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Road to the Derby analysis: Blue Grass Stakes
Grade 1, $1 million Blue Grass Stakes, 1 1/8 miles, Keeneland, April 4, 2015
(100 Derby qualifying points for a win, 40 for second, 20 for third, 10 for fourth)
Winner: Carpe Diem
Trainer: Todd Pletcher
Jockey: John Velazquez
Owner: Stonestreet Stables LLC and WinStar Farm LLC
Beyer Speed Figure: 95
A lot has been expected from CARPE DIEM since before he ever raced, owing to his $1.6 million purchase price as a 2-year-old in training. He has lived up to expectations, with four wins in five starts, including two wins in Grade 1 stakes. His wins have come at three different racetracks. His only loss was a second in the Breeders’ Cup Juvenile. That’s a very strong resume.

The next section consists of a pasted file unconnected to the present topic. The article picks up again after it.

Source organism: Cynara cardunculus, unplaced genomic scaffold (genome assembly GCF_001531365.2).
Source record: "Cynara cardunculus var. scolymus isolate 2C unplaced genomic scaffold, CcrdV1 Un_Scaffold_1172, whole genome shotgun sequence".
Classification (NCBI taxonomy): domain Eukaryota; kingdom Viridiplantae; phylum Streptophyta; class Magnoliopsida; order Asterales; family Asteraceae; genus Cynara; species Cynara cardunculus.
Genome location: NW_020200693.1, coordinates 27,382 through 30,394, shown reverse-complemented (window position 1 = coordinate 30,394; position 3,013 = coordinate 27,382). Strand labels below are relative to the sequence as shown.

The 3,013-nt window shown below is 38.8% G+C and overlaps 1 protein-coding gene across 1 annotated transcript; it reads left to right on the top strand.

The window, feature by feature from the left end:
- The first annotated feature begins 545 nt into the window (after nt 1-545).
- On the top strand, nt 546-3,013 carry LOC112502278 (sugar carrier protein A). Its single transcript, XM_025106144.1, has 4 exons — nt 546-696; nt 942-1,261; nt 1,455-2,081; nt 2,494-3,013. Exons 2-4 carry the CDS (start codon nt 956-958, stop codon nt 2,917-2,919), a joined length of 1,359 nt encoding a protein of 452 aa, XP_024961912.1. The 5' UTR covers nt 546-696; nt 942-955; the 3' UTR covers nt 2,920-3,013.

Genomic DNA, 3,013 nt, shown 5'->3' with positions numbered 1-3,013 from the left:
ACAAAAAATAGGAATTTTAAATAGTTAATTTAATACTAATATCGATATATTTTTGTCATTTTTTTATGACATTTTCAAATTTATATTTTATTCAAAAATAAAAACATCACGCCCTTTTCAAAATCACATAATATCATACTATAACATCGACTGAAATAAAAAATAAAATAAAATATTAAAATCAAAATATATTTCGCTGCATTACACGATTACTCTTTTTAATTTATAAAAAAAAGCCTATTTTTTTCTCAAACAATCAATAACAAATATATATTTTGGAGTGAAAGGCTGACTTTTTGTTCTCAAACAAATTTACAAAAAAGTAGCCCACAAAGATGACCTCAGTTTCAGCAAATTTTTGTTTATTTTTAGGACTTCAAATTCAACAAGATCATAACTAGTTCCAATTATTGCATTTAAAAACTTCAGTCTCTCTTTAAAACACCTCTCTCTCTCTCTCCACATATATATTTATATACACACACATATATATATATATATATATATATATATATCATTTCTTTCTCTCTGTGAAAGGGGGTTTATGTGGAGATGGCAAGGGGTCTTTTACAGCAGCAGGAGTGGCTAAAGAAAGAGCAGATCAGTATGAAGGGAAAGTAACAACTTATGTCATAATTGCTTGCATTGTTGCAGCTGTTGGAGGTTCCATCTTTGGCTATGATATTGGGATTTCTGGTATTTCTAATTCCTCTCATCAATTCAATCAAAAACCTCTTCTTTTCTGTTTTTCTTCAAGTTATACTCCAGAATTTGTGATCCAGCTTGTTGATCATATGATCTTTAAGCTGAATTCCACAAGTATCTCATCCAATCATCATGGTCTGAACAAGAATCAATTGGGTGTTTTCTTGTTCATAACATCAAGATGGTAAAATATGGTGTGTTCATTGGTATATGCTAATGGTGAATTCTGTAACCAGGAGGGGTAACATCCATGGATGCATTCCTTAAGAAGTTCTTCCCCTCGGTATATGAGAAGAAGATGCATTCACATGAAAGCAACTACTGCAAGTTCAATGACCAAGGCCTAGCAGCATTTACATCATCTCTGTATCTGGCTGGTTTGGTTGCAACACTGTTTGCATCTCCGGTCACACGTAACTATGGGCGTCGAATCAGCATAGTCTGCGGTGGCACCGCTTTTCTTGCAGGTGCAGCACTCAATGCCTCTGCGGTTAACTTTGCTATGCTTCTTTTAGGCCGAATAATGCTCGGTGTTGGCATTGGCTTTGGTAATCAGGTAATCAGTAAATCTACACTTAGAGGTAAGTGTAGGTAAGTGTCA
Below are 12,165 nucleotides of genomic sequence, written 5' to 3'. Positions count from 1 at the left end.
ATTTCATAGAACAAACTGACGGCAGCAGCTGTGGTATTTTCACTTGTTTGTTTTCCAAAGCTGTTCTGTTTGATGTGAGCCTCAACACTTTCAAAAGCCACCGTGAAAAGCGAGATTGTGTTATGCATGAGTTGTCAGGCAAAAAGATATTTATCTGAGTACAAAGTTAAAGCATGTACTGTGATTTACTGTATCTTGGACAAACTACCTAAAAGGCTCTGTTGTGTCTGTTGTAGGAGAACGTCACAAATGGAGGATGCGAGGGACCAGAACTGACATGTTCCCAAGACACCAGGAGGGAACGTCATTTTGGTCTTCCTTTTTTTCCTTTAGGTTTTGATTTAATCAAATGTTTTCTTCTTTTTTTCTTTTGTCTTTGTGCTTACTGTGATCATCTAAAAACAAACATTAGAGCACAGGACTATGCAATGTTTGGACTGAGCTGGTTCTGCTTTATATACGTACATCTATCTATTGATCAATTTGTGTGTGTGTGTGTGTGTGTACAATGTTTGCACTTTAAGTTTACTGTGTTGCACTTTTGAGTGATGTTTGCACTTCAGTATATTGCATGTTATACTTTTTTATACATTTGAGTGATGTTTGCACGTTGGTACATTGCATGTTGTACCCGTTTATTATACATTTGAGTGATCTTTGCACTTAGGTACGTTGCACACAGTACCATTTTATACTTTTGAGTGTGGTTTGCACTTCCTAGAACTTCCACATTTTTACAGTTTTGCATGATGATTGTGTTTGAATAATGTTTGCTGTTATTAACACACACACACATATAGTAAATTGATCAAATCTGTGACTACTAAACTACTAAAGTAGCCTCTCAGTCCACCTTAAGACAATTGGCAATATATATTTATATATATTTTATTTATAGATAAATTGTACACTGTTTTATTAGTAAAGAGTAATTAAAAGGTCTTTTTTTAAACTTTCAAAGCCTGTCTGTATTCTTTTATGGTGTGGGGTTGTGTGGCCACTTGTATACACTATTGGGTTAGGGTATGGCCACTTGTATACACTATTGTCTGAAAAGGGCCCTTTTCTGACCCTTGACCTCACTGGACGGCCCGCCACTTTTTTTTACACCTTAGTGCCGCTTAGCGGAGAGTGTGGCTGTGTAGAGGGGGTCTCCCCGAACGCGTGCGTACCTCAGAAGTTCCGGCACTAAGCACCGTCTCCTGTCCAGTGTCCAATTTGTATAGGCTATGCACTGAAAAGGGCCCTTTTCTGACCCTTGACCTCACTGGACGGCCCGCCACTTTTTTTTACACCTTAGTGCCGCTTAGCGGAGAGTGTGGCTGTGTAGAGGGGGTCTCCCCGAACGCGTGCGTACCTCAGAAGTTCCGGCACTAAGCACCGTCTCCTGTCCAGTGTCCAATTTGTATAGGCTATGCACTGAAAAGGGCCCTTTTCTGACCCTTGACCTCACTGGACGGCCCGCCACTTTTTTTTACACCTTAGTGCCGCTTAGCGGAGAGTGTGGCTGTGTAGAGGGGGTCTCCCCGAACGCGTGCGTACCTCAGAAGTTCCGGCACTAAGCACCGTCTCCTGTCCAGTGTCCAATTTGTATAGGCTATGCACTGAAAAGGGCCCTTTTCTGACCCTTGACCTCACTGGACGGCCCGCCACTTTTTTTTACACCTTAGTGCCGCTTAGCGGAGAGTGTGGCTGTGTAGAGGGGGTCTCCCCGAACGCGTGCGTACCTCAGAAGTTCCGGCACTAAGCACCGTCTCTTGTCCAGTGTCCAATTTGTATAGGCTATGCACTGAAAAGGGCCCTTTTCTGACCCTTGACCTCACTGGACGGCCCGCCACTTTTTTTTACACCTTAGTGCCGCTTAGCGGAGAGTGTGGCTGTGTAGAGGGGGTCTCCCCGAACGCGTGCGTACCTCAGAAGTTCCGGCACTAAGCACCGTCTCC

He obviously adores Keeneland, where he won the Breeders’ Futurity last fall, which made the Blue Grass the obvious choice for his final prep for the May 2 Kentucky Derby. In four weeks we’ll see if he likes Churchill Downs as much as he likes Keeneland.
What will be interesting to see is who jockey John Velazquez chooses to ride in the Derby, as he also rides Materiality, the Florida Derby winner, who is also trained by Todd Pletcher. My guess would be Carpe Diem, but it’s a tough call, as both are clearly talented. Between them, they’ve won seven of eight starts.
Carpe Diem had been a bad actor at the gate in prior starts, but he was on his best behavior this day and broke sharply to vie for the early lead with OCHO OCHO OCHO. Velazquez kept him a bit off the rail around the first turn, even though he could have dropped over, an indication he thought outside paths were best. Carpe Diem was on even terms with Ocho Ocho Ocho with about five furlongs to go, and Velazquez took his first peek backwards there, obviously believing he already had Ocho Ocho Ocho measured.